The Comedy of Errors

ByWilliam Shakespeare
Shakespeare’s Globe On Tour
Shakespeare's Globe

Promotional photo

Oh joy, oh bliss. An evening at London’s Globe to see a Shakespeare comedy at its best. The Comedy of Errors explodes onto the Globe stage with all the irreverent humour of its Plautine original, The Menaechmi, with its twins separated at birth, their appearance in the same town at the same time, and the outrageous problems which this happenstance allows. Shakespeare might have complicated Plautus’s original comic tale, adding his additional twin characters, but the essence of the Romano-Greek farce remains.

In the hands of this touring company of actors, embarking on a national and international tour, Shakespeare’s comedy is brought into glorious Technicolor life. Actors career across the stage, swapping and doubling their roles with heady speed. Every moment is filled with a physical or aural comic gem. A gesture, a look, a grunt of disbelief, all travel effortlessly to an audience eager to catch every nuance of the humour.

Rebecca Gatward has done a remarkable job directing her eight-strong group of actors. Traditionally, the twin Antipholuses (should that be Antipholi?) are played by two actors, and their low-life-servant Dromios (aha, so maybe Dromii?) by two others. In this production, two actors play the four characters, no mean feat when several times throughout the play they confront each other onstage with outrageous consequence. The doubling of these principal roles only adds to the overall comic effect, without once detracting from the clarity and force of the narrative.

There is, however, one absolute, no-holds-barred star. Miltos Yerolemou commands the stage as the slapstick-suffering Dromio, whether as servant to Antipholus of Ephesus, or as his twin-brother-servant to Antipholus of Syracuse. A diminutive, stocky, child-like innocent, Yerolemou’s Dromio-creation careers into and out of situations, receiving the obligatory swipes across the head and shoulders, as more and more problems are heaped his unfortunate way.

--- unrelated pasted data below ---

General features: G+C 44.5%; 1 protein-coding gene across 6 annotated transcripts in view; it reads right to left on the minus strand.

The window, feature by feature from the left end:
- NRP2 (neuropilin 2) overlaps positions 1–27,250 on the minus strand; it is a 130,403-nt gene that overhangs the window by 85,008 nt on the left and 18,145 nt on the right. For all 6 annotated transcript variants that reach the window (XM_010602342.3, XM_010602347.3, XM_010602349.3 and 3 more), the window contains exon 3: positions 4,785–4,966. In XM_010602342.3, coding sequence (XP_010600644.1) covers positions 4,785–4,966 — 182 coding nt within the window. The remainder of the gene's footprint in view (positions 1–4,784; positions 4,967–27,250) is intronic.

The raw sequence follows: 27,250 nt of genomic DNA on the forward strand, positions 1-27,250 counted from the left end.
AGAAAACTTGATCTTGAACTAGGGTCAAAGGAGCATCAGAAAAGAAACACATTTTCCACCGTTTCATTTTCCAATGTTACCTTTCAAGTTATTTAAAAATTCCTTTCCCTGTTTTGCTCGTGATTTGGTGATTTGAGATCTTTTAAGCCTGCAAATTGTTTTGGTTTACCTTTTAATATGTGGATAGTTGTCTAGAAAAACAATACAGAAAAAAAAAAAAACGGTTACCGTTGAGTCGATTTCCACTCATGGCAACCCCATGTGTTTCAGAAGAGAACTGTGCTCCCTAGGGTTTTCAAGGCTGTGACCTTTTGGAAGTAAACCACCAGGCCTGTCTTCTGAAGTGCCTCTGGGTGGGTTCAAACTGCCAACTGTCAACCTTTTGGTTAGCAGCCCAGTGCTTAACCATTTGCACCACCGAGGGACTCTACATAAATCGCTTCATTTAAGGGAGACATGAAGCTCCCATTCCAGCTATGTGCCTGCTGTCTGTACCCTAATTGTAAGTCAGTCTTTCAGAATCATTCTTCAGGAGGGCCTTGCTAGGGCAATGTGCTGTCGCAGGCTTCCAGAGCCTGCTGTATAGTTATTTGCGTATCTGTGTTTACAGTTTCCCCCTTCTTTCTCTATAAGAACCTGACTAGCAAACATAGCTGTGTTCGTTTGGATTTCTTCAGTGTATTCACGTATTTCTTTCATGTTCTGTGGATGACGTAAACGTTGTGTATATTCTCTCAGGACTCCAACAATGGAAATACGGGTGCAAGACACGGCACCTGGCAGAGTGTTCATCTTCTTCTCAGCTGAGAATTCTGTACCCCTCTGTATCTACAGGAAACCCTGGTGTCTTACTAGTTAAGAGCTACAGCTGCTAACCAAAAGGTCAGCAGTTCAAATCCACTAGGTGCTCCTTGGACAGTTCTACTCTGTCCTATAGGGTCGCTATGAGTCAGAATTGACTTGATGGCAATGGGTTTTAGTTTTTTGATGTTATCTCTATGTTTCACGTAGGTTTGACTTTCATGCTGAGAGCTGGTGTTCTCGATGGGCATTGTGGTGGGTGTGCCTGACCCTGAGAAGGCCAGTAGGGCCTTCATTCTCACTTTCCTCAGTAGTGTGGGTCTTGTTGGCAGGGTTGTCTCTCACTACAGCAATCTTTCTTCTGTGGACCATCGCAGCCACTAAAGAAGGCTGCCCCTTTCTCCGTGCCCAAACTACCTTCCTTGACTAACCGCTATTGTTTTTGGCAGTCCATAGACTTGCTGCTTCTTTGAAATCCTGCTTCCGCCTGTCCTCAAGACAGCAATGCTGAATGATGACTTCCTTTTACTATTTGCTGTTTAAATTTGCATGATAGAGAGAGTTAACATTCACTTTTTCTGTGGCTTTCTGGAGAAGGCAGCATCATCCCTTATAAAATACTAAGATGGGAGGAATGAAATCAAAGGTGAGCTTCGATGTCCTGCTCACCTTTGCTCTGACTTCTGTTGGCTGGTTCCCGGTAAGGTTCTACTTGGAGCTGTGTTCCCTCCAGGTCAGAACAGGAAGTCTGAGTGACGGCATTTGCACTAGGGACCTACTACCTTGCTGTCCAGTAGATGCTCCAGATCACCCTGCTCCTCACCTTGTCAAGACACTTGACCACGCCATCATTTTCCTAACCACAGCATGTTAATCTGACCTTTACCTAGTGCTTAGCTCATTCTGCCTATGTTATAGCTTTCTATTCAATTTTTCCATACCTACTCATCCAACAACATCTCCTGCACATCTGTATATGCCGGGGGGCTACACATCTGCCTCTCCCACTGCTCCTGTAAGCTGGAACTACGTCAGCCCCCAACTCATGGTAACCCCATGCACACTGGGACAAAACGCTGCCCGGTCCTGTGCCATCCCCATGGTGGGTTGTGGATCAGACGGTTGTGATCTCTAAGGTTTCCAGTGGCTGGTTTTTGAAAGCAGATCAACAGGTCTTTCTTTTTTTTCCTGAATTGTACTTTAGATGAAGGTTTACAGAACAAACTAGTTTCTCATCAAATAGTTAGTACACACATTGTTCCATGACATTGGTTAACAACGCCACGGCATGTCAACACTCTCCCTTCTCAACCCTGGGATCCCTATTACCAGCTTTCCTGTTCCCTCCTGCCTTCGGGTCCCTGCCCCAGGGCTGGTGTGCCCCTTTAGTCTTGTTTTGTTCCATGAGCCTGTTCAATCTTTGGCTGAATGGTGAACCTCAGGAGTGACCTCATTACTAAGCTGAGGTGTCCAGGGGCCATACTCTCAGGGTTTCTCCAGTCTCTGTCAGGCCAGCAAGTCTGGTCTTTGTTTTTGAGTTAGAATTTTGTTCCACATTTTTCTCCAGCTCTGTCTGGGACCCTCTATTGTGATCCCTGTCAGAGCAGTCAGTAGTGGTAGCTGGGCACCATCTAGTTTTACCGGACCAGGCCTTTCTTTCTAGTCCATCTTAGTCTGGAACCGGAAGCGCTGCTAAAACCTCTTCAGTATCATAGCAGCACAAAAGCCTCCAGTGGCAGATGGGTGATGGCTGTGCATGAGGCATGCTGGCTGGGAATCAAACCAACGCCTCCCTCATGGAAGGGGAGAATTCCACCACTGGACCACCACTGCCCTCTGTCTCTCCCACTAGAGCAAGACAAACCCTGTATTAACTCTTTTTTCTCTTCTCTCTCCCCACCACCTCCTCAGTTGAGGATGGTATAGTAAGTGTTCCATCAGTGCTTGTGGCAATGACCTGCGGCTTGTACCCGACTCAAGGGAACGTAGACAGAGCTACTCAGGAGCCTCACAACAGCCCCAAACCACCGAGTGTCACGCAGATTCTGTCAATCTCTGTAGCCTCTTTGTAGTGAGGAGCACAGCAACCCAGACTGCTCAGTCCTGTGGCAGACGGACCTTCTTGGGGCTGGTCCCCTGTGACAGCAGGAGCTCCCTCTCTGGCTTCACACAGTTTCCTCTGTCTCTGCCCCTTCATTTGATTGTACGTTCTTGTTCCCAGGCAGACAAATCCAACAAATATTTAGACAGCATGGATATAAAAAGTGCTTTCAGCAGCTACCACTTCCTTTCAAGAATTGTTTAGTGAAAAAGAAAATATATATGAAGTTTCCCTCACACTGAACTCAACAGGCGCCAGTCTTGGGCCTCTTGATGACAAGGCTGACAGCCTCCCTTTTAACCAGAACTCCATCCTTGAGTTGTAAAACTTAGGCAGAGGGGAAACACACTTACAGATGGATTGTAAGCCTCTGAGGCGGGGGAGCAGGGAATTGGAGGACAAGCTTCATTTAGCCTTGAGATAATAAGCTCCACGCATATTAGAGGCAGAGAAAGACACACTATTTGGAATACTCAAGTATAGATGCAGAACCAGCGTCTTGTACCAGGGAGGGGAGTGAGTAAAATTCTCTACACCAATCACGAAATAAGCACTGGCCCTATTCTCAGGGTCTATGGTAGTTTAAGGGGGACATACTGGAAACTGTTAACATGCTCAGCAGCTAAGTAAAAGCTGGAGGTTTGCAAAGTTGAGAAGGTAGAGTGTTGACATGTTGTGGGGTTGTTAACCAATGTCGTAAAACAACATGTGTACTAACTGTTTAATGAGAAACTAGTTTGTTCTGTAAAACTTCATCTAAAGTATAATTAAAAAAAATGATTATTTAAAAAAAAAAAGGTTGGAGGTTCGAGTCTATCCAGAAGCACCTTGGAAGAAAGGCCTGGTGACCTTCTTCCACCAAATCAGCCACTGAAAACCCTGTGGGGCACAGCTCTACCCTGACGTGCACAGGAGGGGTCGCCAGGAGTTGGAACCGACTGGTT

Yerolemou changes brother simply be donning a new hat and blue-coloured spectacles. Both Dromios are unique. Both suffer unbearably. Both charm the audience who en masse long for the actor’s return to the stage. Pure comedy at its best, and a fitting clown in the tradition of William Kempe, Richard Tarlton and Robert Armin. I foretell a great future ahead for this fireball of an actor.

The Dromios run errand after errand for their masters (or those they think their masters). Ronan Raftery plays both Antipholus brothers, twins separated by a quirk of fate and now unknowingly united. Raftery’s lyrical Irish accent is occasionally drowned by some invasive background music, but his twin characters are wonderfully defined, one brother a rather gauche bespectacled weed, the other a macho man-about-town, bristling with pusillanimous bravado.

The young brothers have a father, Egeon, played with warmth and humble charm by Cornelius Booth. Booth’s transformation into the Whirling Dervish exorcist, Doctor Pinch, yet again brings laughter and applause from his appreciative audience. Shaking his necklace of shells menacingly at an irate brother, not even Doctor Pinch is immune, though, from slapping attack.

Sarah Ridgeway as Antipholus of Ephesus’s wife Adriana, and Dana Gartland as her long-suffering sister Luciana, provide the love and lust-interest to the plot. Mistakes abound but all comes well in the end. A sleight of simple theatrical magic allows all the partners onstage for the final scene. All applaud as brother addresses brother, departing impossibly arm-in-arm to start their new lives.

A simple set, reminiscent of a travelling-scaffold backcloth, with slits and curtains for heads to peep through and characters to escape behind, adds to the theatrical simplicity and clarity of this delightful production. The action is brought to the forestage, the Globe’s massive presence disregarded, and the play romps along at a swift and racy speed. Glorious fun for every age and a wonderful vehicle to spread the Globe message throughout this country and, excitingly, into Europe. Come on, just one more slap with the slapstick, just one more box around the ears. It’s all in such deliciously raucous good taste.

The Tour

26–29 May Shakespeare’s Globe, London*
30–31 May Trafalgar Park, Salisbury*
2–7 June Theatre Royal, Bury St Edmunds
10–16 June Akershus Fortress, Oslo, Norway
19–21 June Neuss, Germany
23–28 June Heaton Park, Manchester*
29 & 30 June Crichton Campus, Dumfries*
3–5 July Pavilion Gardens, Buxton
7 & 8 July Ripley Castle, Harrogate*
9–12 July Georgian Theatre, Richmond, Yorkshire
14–19 July St Augustine's Abbey, Canterbury*
22–24 July Argotti Garden, Floriana, Malta
28 July–9 Aug Bodleian Library, Oxford*
11 Aug Three Choirs Festival, Hereford
12 & 13 Aug Lydiard House, Swindon*
14–16 Aug South Hill Park, Bracknell*
18–23 Aug Emmanuel College, Cambridge

*Tickets available through Globe Online Box Office.

Reviewer: Kevin Quarmby

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